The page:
INDIANAPOLIS (AP) - An Indiana Senate panel gave preliminary approval Thursday to a bill backed by the state's investor-owned power utilities that critics contend is an effort to muscle out smaller companies from the emerging solar energy market.
The measure by Republican state Sen. Brandt Hershman was approved by the Senate Utilities committee on an 8-2 vote.
Solar power provides only about 1 percent of the country's energy, and an even smaller percentage in Indiana. But it is growing rapidly, with U.S. Energy Department figures showing solar industry employment grew by 125 percent from 2010 through 2015.
The plunging cost of the technology, combined with the fact that it is far better for the environment than traditional sources of energy, has led homeowners, businesses, schools and even some churches to take advantage of taking its money-saving potential. That could eventually eat away at the business of the big utilities â in Indiana Duke Energy, Vectren and Indiana Michigan Power â which have a powerful voice and donate handsomely to political campaigns.
Currently, solar panel owners who feed surplus energy into the power grid are compensated at a retail market rate, which supporters say enables them to pay off the expensive investment in solar within its useful life.
Hershman's measure would drastically reduce that rate in five years, though it was amended Thursday after substantial opposition was voiced during a hearing last week.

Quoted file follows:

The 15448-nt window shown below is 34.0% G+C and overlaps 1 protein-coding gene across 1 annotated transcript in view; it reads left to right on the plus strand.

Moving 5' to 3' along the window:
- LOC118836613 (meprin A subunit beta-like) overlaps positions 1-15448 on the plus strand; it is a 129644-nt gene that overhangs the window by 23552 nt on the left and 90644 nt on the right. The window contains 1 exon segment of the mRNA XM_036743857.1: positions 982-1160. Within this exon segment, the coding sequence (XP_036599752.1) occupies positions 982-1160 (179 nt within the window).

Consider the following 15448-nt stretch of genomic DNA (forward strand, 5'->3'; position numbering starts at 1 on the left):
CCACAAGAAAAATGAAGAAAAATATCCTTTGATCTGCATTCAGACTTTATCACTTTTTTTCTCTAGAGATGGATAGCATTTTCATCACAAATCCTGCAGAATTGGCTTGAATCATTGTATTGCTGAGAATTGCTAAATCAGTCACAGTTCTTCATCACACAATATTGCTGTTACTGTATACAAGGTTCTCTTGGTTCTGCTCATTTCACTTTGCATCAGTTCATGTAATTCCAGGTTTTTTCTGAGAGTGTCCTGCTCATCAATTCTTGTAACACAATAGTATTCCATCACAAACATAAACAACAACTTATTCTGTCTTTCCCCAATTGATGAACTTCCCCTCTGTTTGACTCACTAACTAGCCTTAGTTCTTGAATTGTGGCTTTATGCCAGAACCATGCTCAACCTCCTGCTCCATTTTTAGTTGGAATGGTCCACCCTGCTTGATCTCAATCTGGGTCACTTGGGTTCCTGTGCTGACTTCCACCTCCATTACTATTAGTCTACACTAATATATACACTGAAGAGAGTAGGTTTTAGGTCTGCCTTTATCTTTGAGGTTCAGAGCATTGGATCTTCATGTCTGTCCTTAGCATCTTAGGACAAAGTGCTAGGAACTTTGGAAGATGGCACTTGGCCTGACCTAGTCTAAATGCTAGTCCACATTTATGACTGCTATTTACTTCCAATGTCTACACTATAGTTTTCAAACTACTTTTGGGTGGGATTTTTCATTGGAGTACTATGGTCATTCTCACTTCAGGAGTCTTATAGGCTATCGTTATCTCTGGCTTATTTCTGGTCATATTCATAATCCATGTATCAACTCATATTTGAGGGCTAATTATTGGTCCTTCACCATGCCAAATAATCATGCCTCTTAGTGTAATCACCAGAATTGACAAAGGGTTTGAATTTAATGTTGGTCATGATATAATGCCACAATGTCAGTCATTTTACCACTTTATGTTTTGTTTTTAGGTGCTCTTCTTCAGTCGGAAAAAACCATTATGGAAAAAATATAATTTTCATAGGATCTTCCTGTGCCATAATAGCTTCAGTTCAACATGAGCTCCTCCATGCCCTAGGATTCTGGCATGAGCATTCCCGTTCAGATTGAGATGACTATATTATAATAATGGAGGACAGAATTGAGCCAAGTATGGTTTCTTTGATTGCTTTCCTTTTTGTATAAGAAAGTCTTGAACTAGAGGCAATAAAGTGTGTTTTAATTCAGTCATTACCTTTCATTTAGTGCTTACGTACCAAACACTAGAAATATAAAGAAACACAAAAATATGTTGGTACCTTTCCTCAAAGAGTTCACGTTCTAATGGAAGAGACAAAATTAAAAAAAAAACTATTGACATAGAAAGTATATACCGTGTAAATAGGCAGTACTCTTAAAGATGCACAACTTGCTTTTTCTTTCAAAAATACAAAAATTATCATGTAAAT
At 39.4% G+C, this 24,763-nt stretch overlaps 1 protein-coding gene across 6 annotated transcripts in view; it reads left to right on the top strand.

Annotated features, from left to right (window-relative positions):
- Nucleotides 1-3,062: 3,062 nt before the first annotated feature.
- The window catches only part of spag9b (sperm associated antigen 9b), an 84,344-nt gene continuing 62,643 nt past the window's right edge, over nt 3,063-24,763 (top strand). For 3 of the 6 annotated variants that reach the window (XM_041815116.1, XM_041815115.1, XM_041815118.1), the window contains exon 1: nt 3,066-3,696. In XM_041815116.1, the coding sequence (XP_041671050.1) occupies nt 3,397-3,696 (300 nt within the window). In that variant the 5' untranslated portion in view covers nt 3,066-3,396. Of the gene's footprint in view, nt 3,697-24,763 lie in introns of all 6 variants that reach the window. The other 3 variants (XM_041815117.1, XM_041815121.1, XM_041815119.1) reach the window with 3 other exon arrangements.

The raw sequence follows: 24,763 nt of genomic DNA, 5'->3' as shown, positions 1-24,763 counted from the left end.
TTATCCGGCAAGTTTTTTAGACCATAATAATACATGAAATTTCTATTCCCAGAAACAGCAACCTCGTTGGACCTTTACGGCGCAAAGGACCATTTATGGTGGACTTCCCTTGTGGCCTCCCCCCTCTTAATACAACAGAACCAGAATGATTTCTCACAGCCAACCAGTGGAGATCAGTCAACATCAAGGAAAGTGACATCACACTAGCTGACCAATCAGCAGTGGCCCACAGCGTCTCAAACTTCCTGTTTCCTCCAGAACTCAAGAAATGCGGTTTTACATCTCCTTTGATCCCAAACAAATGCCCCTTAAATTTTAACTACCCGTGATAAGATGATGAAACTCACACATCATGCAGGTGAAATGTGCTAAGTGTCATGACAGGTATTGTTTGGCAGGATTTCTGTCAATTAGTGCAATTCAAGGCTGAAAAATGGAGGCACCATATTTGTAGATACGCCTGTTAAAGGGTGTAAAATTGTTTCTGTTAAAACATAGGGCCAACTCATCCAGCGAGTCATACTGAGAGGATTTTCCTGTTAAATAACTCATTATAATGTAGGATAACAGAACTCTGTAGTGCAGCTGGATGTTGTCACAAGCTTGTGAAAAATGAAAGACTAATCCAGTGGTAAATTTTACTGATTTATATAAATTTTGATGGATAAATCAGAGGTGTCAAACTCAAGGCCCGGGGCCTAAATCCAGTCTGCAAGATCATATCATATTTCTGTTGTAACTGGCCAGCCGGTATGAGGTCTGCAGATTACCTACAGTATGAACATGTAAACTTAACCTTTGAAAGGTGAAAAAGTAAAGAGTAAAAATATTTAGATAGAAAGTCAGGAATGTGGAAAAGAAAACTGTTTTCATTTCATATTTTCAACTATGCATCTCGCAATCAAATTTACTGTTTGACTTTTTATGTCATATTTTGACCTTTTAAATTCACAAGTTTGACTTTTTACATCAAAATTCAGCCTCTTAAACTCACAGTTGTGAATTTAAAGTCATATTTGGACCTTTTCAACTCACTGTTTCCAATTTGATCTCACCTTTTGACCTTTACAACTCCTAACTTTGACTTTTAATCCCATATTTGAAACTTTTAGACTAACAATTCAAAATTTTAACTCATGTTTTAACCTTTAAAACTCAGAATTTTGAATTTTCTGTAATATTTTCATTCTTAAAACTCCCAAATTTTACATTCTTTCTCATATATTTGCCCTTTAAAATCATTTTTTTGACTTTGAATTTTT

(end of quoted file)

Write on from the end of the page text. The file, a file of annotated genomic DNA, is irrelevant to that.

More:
"Rightfully so, I think the utilities are concerned about this," said Sen. Mike Delph, R-Carmel, who sponsored the amendment.
As the bill currently reads, it would create three tiers of solar panel owners. If signed into law, those who install solar panels by the end of June would be grandfathered in at the current rate of compensation for the next 30 years, which comes in the form of a credit on their power bill. Those who install solar panels after that date, but before 2022, would be able to collect the retail rate until 2032. Anyone who installs solar panels after 2022 would receive a much lower rate of compensation.
Utilities say the current Indiana compensation system is unfair because it requires them to compensate solar panel owners for power at retail cost â which is more than it would cost them to produce the energy.
But the measure comes as investor-owned utilities across the U.S. are also looking to carve out their own share of the solar market, following consumer trends that increasingly look toward alternative energy amid concerns about global warming. One option utilities are promoting as an alternative to installing home solar panels is called "community solar," which involves customers agreeing to buy or lease panels from the utilities on large panel farms.
That could give them a leg up, should the new rate called for under the bill prove to make solar panel installation a losing deal for property owners.
Hershman said that concern could be rendered moot as the cost and efficiency of solar technology improves. The bill, he said, is a measured approach toward balancing the interests of utilities, while still supporting alternative energy sources "which I don't think is a very radical change" from current policy.
But supporters say the idea is at odds with the stated priorities of Gov. Eric Holcomb, who has talked at length about the need to support innovation in the state. A spokeswoman for Holcomb did not immediately respond to a request for comment.
"Governor Eric Holcomb made innovation one of the central themes of his State of State Address. Gov. Holcomb has made fostering entrepreneurship a central priority of his new Administration," Jesse Kharbanda, executive director of the Hoosier Environmental Council said in a statement, adding that "those priorities are not reflected."